IMDb > Zulu (1964)
Zulu
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Zulu (1964) More at IMDbPro »

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Overview

User Rating:
7.8/10   25,702 votes »
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Director:
Writers:
John Prebble (original screenplay) and
Cy Endfield (original screenplay) ...
(more)
Contact:
View company contact information for Zulu on IMDbPro.
Release Date:
17 June 1964 (USA) See more »
Genre:
Tagline:
Dwarfing The Mightiest! Towering Over The Greatest! See more »
Plot:
Outnumbered British soldiers do battle with Zulu warriors at Rorke's Drift. Full summary » | Full synopsis »
Plot Keywords:
Awards:
Nominated for BAFTA Film Award. See more »
User Reviews:
Superlative acting, cinematography & direction: what impact! See more (227 total) »

Cast

  (in credits order) (verified as complete)

Directed by
Cy Endfield 
 
Writing credits
John Prebble (original screenplay) and
Cy Endfield (original screenplay)

John Prebble (suggested by an article written by)

Produced by
Stanley Baker .... producer
Cy Endfield .... producer
Basil Keys .... associate producer
Joseph E. Levine .... executive producer (uncredited)
 
Original Music by
John Barry 
 
Cinematography by
Stephen Dade (director of photography)
 
Film Editing by
John Jympson 
 
Art Direction by
Ernest Archer 
 
Makeup Department
Charles E. Parker .... makeup creator (as Charles Parker)
Judy Cadman .... makeup artist (uncredited)
Bob Lawrance .... makeup artist (uncredited)
Richard Mills .... makeup artist (uncredited)
Michael Morris .... makeup artist (uncredited)
 
Production Management
John D. Merriman .... production manager
 
Second Unit Director or Assistant Director
Bert Batt .... assistant director
Robert Porter .... second unit director (as Bob Porter)
Howard Rennie .... third assistant director (uncredited)
Claude Watson .... second assistant director (uncredited)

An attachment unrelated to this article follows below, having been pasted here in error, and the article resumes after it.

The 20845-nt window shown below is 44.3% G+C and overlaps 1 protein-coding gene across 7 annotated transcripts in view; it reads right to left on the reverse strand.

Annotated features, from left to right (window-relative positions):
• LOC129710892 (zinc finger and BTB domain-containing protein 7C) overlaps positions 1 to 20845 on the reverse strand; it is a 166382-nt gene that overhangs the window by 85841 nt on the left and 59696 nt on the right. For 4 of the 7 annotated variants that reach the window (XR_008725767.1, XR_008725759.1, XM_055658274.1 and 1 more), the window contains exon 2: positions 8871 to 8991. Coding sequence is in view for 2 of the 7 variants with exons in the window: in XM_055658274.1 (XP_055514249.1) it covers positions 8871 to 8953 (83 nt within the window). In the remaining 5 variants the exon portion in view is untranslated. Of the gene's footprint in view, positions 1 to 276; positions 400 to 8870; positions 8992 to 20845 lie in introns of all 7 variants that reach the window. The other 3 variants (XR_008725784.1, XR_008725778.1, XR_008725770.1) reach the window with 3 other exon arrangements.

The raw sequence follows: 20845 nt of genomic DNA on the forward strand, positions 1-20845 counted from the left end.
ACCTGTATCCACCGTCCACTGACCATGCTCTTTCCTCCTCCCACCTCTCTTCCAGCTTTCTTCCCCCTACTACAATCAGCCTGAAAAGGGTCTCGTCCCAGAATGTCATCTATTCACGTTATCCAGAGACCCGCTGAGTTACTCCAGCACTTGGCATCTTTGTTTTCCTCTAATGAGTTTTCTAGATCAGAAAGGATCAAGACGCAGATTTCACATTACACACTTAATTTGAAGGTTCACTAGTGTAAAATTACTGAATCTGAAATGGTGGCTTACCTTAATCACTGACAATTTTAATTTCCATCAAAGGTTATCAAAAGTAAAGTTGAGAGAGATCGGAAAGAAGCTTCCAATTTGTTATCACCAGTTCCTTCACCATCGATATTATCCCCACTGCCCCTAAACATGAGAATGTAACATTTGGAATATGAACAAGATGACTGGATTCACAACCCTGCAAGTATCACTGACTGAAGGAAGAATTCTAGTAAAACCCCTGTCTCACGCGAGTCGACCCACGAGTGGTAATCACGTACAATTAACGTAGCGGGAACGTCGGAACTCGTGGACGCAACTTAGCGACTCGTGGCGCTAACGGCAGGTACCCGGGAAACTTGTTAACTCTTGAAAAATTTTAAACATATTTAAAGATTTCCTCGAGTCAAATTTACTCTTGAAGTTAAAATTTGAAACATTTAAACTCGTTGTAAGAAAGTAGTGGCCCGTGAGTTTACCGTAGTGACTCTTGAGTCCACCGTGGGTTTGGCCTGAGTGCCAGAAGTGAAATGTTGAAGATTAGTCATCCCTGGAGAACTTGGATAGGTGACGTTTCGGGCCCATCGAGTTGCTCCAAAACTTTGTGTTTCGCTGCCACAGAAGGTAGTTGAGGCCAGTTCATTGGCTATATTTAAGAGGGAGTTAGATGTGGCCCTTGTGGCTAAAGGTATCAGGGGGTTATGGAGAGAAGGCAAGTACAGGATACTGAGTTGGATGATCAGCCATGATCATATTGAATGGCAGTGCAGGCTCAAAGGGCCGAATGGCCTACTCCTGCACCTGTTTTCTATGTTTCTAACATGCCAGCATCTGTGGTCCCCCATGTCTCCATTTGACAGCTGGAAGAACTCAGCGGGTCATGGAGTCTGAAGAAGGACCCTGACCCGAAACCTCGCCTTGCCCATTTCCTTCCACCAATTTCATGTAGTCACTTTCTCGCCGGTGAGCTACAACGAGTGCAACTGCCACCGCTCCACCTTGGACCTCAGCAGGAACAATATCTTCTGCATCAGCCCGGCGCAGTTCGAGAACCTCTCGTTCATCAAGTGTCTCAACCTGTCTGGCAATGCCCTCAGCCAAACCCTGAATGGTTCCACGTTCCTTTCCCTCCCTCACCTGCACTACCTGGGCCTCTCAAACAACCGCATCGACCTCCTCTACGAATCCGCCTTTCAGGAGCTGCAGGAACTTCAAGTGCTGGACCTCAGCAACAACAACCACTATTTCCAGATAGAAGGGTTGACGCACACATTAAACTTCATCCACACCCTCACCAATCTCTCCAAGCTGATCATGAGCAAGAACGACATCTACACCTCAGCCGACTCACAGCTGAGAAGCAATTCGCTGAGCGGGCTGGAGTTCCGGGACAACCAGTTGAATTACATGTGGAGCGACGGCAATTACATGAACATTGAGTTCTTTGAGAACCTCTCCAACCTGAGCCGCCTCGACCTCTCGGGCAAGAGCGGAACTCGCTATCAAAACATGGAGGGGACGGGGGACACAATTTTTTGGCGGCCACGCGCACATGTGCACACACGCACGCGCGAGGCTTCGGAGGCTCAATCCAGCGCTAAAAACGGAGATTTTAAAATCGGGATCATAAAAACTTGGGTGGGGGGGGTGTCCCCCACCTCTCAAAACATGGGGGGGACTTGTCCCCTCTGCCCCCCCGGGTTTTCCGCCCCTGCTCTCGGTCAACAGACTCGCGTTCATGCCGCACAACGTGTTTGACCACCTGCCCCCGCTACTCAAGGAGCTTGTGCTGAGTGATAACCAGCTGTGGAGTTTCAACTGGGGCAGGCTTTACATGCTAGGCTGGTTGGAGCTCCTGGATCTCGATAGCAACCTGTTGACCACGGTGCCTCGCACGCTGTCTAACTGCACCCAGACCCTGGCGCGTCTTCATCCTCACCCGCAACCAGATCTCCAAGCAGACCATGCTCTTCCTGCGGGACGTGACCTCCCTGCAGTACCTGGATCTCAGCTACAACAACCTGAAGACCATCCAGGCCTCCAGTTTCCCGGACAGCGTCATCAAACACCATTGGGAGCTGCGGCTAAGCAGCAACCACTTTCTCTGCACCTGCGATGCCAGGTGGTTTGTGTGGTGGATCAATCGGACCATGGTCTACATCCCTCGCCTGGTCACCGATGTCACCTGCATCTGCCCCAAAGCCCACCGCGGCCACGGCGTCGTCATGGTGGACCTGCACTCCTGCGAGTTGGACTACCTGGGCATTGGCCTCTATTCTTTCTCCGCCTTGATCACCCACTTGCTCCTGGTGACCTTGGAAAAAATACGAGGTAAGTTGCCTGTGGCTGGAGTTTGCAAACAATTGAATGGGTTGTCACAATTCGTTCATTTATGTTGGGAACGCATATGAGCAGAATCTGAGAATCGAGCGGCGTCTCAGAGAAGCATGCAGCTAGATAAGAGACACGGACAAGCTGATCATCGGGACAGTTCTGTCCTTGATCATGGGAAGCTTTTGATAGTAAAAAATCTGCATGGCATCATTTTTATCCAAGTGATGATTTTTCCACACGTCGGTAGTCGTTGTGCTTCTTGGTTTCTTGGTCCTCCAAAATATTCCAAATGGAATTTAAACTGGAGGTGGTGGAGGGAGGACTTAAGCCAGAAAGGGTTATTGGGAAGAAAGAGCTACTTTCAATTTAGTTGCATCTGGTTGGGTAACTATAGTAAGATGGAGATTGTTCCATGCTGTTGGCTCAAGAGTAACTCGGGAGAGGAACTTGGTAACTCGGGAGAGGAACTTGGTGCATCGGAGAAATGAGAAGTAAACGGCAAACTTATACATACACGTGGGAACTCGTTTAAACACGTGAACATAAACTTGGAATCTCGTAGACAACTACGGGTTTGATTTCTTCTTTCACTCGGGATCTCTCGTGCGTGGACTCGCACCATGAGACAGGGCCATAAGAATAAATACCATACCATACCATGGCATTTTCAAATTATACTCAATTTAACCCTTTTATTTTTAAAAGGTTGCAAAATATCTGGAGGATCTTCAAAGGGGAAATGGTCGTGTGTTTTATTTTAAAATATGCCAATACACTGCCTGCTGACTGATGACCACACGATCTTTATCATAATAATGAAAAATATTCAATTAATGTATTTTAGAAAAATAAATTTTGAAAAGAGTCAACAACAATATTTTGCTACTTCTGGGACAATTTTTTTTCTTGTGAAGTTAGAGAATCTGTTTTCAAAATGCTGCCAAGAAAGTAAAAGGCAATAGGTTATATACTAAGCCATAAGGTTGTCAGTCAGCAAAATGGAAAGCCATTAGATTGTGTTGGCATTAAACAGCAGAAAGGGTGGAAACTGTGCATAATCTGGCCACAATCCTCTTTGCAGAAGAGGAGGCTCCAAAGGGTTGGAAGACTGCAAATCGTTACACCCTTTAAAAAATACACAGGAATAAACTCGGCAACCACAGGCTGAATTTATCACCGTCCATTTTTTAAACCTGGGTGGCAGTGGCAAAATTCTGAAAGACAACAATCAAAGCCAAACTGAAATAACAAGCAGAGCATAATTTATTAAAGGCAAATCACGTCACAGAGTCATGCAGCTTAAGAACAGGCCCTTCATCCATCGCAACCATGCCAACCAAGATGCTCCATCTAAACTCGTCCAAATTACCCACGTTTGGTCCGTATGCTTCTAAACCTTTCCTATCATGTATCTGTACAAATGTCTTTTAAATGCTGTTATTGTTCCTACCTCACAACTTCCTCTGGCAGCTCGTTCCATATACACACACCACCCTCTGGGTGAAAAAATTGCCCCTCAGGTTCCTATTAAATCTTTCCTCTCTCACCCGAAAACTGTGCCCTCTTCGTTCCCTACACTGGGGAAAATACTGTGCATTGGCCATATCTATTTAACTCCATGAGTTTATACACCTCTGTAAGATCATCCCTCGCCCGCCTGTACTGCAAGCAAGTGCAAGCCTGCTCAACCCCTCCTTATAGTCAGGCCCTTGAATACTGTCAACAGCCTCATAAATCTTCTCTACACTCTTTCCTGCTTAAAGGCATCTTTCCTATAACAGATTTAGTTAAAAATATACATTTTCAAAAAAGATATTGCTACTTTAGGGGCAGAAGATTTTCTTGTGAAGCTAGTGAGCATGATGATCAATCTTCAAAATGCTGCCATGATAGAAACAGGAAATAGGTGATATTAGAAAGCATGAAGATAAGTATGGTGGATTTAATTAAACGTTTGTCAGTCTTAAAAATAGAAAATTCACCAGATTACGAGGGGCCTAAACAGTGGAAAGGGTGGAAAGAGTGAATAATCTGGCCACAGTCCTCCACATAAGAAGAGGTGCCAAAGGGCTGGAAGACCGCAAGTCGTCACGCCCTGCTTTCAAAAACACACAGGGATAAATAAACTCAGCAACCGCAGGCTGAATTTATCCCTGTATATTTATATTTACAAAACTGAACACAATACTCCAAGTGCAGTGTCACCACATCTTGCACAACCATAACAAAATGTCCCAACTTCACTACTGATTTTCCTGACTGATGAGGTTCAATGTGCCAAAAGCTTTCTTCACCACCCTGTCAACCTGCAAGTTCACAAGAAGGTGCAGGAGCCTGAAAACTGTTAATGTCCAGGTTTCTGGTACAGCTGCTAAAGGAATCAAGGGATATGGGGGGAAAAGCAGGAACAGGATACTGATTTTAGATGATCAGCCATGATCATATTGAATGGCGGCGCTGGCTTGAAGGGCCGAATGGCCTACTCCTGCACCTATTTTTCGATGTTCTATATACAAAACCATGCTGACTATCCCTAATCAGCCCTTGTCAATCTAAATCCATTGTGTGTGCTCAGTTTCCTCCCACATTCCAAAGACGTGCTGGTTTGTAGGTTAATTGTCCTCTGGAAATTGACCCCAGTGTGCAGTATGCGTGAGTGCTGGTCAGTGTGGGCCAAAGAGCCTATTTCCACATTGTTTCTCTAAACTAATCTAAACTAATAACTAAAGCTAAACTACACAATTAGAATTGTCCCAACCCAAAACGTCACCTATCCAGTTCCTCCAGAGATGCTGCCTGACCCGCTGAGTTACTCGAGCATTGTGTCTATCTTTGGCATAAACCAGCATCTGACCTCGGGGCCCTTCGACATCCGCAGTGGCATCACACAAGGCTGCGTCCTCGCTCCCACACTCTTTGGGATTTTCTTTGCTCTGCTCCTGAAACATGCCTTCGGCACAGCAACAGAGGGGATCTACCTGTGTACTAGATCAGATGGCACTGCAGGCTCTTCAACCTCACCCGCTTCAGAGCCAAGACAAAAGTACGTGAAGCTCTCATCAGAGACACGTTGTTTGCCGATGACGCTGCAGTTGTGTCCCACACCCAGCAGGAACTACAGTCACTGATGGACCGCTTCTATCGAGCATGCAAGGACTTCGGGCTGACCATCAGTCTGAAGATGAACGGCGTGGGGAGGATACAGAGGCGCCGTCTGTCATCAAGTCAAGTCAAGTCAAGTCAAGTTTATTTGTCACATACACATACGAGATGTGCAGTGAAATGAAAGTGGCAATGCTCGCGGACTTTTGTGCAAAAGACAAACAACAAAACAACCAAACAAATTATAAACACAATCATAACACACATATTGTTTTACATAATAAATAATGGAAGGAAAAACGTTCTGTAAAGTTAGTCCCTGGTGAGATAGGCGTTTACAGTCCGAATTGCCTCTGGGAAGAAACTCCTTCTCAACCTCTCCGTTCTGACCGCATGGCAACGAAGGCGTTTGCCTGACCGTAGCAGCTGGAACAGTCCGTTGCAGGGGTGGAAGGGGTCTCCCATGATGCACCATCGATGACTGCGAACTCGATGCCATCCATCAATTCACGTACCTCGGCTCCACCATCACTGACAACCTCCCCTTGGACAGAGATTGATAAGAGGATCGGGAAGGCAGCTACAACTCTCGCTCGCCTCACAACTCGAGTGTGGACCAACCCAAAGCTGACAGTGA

Art Department
Dick Frift .... construction manager
Tommy Bacon .... props (uncredited)
Vernon Dixon .... set dresser (uncredited)
John Paterson .... chief carpenter (uncredited)
John Poyner .... property master (uncredited)
 
Sound Department
Rusty Coppleman .... sound editor
Claude Hitchcock .... sound recordist
J.B. Smith .... sound recordist (as J. B. Smith)
Stephen Dalby .... dubbing mixer (uncredited)
Fred Hughesdon .... sound maintenance (uncredited)
David Jones .... boom operator (uncredited)
Derrick Leather .... sound camera operator (uncredited)
Gordon K. McCallum .... stereo dubbing mixer (uncredited)
Ray Palmer .... dubbing mixer (uncredited)
Ray Palmer .... stereo dubbing mixer (uncredited)
Nicholas Stevenson .... assistant sound editor (uncredited)
Alan Strachan .... assistant sound editor (uncredited)
Eric Tomlinson .... sound recordist: music (uncredited)
Len Walter .... assistant sound editor (uncredited)
 
Special Effects by
Jimmy Harris .... special effects (uncredited)
Roy Whybrow .... special effects (uncredited)
 
Stunts
John Sullivan .... stunt director
Joe Powell .... stunt arranger (uncredited)
Joe Powell .... stunts (uncredited)
John Sullivan .... stunts (uncredited)
Larry Taylor .... stunts (uncredited)
Robin Webb .... stunts (uncredited)
 
Camera and Electrical Department
Dudley Lovell .... camera operator
John Arnatt .... gaffer (uncredited)
Brian Ellis .... clapper loader (uncredited)
Norman Gryspeerdt .... still photographer (uncredited)
Peter Hammond .... camera technician (uncredited)
Brian Jones .... focus puller (uncredited)
Bob Martin .... still photographer (uncredited)
F.J. Williams .... grip (uncredited)
 
Costume and Wardrobe Department
Arthur Newman .... wardrobe supervisor
Charles Prime .... wardrobe assistant (uncredited)
 
Editorial Department
Jennifer Thompson .... assistant editor
Alan Strachan .... assistant editor (uncredited)
Pamela Tomling .... assistant editor (uncredited)
 
Music Department
John Barry .... conductor
Bobby Graham .... musician: drums (uncredited)
Sidney Margo .... music contractor (uncredited)
 
Other crew
Ian Fawn-Meade .... assistant to producers
Joseph E. Levine .... presenter
Douglas Rankin .... production consultant
Muirne Van Wyk .... continuity (as Muirne Mathieson)
Charles Cannon .... production accountant (uncredited)
Joan Dowie Dunn .... production secretary (uncredited)
Geoff Freeman .... unit publicist (uncredited)
Marguerite Green .... production secretary (uncredited)
Arthur Hall .... production accountant (uncredited)
Noreen Hipwell .... production secretary (uncredited)
Diana James .... production secretary (uncredited)
Susan Langford .... production secretary (uncredited)
Caroline Murray .... production secretary (uncredited)
Anne Nickson .... on-set nurse (uncredited)
Roy Skeggs .... production accountant (uncredited)